It had been revealed to him by the Holy Spirit that he should not see death before he had seen the Christ of the Lord.” Over and over again Simeon wondered, I suspect, if today was the day. But it also seems clear that day after day Simeon remained faithful to God and the promise. We learn that Simeon was righteous and devout. And his constant search for God comes to fruition when he encounters not only Mary and Joseph, but recognizes in their son Jesus, the Christ. God has kept his promise.

Simeon could believe the promise because his memory made this promise real. He was able to experience again the encounter and voice of the Holy Spirit because he remembered the day, the moment, the encounter. His memory of God, and his present experience of God made clear the meaning and purpose of his life. In fact, we really know very little about Simeon. What gets remembered is his faithfulness to God and the encounter with the Holy Family.

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Homily for Sunday, December 21, 2014

Readings for Today

Even a prophet gets it wrong at least some of the time. “Go, do whatever you have in mind, for the LORD is with you.” Despite the goodness of Nathan, he learns he needs to listen carefully to the voice of God. It is Nathan who was able to challenge David when he sinned. It was also Nathan who was able to reassure Bathsheba she would not be killed. It was Nathan who kept the focus of King David on God.

It reminds me of a little kid I knew. He was a bit of a challenge as his behavior was sometimes a problem. There were many times when I confronted him about his behavior, he would say, “I didn’t hear you!” Since often I was speaking directly to him, I thought it was simply a line he used to deflect responsibility for his bad behavior. Imagine my regret when I learned that he could not hear out of one ear. He did not know, and neither did I.

It got me to thinking how many times he really did not hear what was expected of him? How often did he miss something in school or at home simply because the hearing in one ear was gone? He may have been listening, but he could not hear. Is not that a problem we can find in our spiritual lives too? Is it not that we may try to listen to God, but we do not do those things necessary so that we really hear God?

What is the difference between listening to God and actually hearing God? I think it has a lot to do with the degree to which we can be patient with God. Are we able to wait on God? Isn’t that what we try to do over the course of this advent season? Isn’t it that we really try to clear out the clutter in our lives and hearts so that there is more room for God? As I reflect on my life, I have little difficulty believing that we can listen but not hear?

Consider the stereotypical example of the husband sitting on the couch watching football, or the conversation a parent might try to have with a teenager playing a video game. There might be the awareness of a conversation, and even the awareness that words are being spoken. But is the conversation really heard?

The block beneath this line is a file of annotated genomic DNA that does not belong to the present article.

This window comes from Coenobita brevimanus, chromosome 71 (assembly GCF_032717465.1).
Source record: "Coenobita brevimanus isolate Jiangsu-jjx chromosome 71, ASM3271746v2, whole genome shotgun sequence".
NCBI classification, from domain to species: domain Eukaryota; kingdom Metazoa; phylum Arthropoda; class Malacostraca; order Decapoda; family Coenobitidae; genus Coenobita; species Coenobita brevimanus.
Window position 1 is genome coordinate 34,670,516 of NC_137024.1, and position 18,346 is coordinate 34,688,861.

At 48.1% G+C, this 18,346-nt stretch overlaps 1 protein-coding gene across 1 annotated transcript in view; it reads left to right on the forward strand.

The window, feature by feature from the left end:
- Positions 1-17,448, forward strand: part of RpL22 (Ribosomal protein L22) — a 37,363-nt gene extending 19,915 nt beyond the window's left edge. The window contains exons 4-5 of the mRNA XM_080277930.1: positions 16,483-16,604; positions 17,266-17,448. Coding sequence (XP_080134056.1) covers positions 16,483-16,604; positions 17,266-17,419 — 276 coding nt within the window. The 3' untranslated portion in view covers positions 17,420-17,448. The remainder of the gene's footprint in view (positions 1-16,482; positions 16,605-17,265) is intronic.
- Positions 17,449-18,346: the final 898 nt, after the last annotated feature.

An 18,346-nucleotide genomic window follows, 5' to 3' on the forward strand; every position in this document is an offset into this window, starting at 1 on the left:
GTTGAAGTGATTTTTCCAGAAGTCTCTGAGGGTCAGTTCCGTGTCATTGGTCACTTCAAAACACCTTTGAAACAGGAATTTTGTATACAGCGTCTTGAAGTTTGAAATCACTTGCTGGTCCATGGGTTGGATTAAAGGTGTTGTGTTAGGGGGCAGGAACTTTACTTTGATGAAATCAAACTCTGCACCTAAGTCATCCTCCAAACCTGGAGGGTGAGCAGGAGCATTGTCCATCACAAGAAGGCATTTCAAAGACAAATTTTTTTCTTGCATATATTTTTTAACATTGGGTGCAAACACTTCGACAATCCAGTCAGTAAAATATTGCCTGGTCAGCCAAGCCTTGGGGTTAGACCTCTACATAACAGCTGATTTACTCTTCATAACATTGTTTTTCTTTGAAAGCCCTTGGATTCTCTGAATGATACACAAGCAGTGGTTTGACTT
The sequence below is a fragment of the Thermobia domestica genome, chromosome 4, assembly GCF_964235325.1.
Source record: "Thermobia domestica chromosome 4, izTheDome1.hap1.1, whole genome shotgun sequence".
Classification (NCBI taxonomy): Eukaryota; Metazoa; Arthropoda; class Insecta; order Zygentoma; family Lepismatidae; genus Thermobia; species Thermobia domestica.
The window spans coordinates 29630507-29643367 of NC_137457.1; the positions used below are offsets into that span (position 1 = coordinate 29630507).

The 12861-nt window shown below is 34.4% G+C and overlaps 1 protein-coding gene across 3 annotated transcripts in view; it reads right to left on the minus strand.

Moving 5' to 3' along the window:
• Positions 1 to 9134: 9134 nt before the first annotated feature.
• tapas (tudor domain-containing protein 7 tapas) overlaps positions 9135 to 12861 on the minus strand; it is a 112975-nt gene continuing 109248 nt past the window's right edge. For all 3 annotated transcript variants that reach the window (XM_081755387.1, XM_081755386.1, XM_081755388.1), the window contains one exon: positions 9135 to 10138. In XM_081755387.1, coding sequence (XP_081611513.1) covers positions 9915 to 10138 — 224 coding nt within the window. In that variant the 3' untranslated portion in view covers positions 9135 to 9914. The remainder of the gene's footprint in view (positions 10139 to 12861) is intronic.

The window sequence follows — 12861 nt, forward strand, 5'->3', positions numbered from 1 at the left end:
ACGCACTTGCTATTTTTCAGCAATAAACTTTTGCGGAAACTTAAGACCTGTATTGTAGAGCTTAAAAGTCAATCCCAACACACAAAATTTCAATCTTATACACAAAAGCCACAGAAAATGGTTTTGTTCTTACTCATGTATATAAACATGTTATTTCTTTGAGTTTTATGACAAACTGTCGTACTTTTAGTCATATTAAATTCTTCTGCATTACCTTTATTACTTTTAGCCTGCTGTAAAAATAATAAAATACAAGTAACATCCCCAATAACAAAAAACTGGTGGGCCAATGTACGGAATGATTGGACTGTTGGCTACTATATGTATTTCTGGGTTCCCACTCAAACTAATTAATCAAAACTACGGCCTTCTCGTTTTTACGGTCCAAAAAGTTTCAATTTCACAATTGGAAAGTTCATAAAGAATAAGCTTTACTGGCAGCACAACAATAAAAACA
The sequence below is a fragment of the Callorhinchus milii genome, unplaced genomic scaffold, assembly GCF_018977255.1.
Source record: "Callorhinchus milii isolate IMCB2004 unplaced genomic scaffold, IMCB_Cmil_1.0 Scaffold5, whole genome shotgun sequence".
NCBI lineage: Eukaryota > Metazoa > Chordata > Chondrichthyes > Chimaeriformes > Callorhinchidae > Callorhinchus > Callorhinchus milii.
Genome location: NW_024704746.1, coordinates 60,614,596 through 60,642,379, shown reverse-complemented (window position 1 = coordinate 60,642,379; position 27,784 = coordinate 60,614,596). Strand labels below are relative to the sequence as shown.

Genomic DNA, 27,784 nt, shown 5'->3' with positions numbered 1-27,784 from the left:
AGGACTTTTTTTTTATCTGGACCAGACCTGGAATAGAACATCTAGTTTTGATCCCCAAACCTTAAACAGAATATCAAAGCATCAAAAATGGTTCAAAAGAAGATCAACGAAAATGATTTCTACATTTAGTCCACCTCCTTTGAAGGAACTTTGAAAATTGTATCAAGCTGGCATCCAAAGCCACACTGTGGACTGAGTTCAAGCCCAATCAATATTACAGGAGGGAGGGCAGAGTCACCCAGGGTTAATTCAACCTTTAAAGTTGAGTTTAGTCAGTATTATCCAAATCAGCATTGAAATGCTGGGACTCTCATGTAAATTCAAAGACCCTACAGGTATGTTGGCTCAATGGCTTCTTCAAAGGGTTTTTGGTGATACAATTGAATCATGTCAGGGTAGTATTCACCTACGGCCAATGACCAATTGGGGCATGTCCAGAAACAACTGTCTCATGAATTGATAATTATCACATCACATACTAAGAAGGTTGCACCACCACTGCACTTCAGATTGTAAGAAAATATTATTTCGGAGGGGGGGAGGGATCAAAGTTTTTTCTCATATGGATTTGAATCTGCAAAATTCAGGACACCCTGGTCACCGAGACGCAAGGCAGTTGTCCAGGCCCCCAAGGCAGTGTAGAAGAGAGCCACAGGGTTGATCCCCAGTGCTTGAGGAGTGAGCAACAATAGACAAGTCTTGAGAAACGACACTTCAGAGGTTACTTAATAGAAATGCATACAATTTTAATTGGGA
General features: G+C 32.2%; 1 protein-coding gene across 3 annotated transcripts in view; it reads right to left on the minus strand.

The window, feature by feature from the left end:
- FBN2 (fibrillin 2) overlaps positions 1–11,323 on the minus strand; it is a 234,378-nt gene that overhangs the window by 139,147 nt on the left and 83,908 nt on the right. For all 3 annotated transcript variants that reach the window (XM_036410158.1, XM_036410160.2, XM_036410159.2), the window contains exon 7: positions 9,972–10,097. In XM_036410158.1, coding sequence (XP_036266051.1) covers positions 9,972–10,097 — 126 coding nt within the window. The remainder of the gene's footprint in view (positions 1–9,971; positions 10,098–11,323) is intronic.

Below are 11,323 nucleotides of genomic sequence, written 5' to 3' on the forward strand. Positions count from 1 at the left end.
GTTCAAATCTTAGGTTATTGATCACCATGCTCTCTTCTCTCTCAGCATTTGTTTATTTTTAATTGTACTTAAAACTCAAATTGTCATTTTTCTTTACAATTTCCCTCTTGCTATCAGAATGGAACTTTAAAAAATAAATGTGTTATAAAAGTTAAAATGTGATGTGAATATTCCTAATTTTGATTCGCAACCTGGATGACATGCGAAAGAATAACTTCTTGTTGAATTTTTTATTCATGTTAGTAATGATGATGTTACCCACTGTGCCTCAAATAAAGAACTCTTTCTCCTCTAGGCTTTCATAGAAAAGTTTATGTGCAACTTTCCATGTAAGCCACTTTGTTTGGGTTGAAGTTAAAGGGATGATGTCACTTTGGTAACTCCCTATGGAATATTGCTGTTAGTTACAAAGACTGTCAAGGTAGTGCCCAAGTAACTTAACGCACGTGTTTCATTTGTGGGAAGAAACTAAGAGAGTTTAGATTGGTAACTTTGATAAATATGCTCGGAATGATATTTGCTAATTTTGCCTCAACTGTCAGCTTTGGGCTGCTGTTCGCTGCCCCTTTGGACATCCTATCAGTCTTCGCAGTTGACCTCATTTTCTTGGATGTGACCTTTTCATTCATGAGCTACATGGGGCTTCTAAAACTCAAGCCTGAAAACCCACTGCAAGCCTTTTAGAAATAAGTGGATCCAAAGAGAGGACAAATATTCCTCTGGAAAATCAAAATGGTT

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Homily for Saturday, December 20, 2014

Readings for Today

There is a power if one holds the key. There is of course, the obvious entry we can gain to a house, or a car, or a post office box. There is the ultimate symbolic gift a city gives — the key to the city. A key takes us places.

There is also the understanding that when something is key, it is critical, important, essential. In fact, that thing that is key is the very thing that is necessary, essential, the most important element to success. So what is the key of David? In short, if one has the key, there is the most important thing necessary. As a result, a key becomes a symbol of authority.

It is what we see when we encounter keys. There is the reference in Isaiah. There, in Isaiah 22:22, we see the promise of God will include a key when referring to the Messiah. In Revelation, the promise is repeated. And it is the keys to the kingdom of heaven that are given to Peter after his confession that Jesus is the Christ.

And so when we think of the key of David, we should think of the ultimate authority that belongs to God. Jesus has authority, and whenever we cooperate with the grace of God, we can share in that authority. This phrase also serves to remind us of something really important. We cannot act apart from the Church. It is not about just “Jesus and me”, but rather requires us to be attentive to the structures that Jesus gave us.

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Homily for Wednesday, March 19, 2014

Readings for Today

Is there any other significant person in the Bible that has no spoken lines recorded?  It is hard to imagine.  But when we consider St. Joseph, he is a man who is not quoted as saying one thing.  All we know about him comes through somebody else.  People know him as Jesus’ father, we are told, not by Joseph, but by the writer of the gospel, that Joseph was having serious doubts and had decided not to take Mary as his wife, and by Mary herself we learn that Joseph was anxious at the disappearance of Jesus.  Further, Joseph does not “stay on the stage long” in any gospel. Shortly after Jesus turns twelve, Joseph exits.  There is not even any account of his death.  Joseph is the silent man.

But what we do know of Joseph in the gospels is that Joseph was a just man.  We see time and time again that Joseph displays his faith in God.  In these stories we come to see that while he may not be recorded as speaking much, he clearly spoke much by the way he lived his life of faith.  And in so many ways, that is the best speech that can be made.

All of the readings, through David, Abraham, and Joseph stress the promise. And in all instances, the message is clear: When God makes a promise, God keeps it.  Plain and simple.  David, Abraham, and Joseph all had difficulties, but in the end, all kept their faith in God that the promises made would be promises kept.  And so as we celebrate St. Joseph, let us remember his faithfulness, and seek to imitate that in our own lives.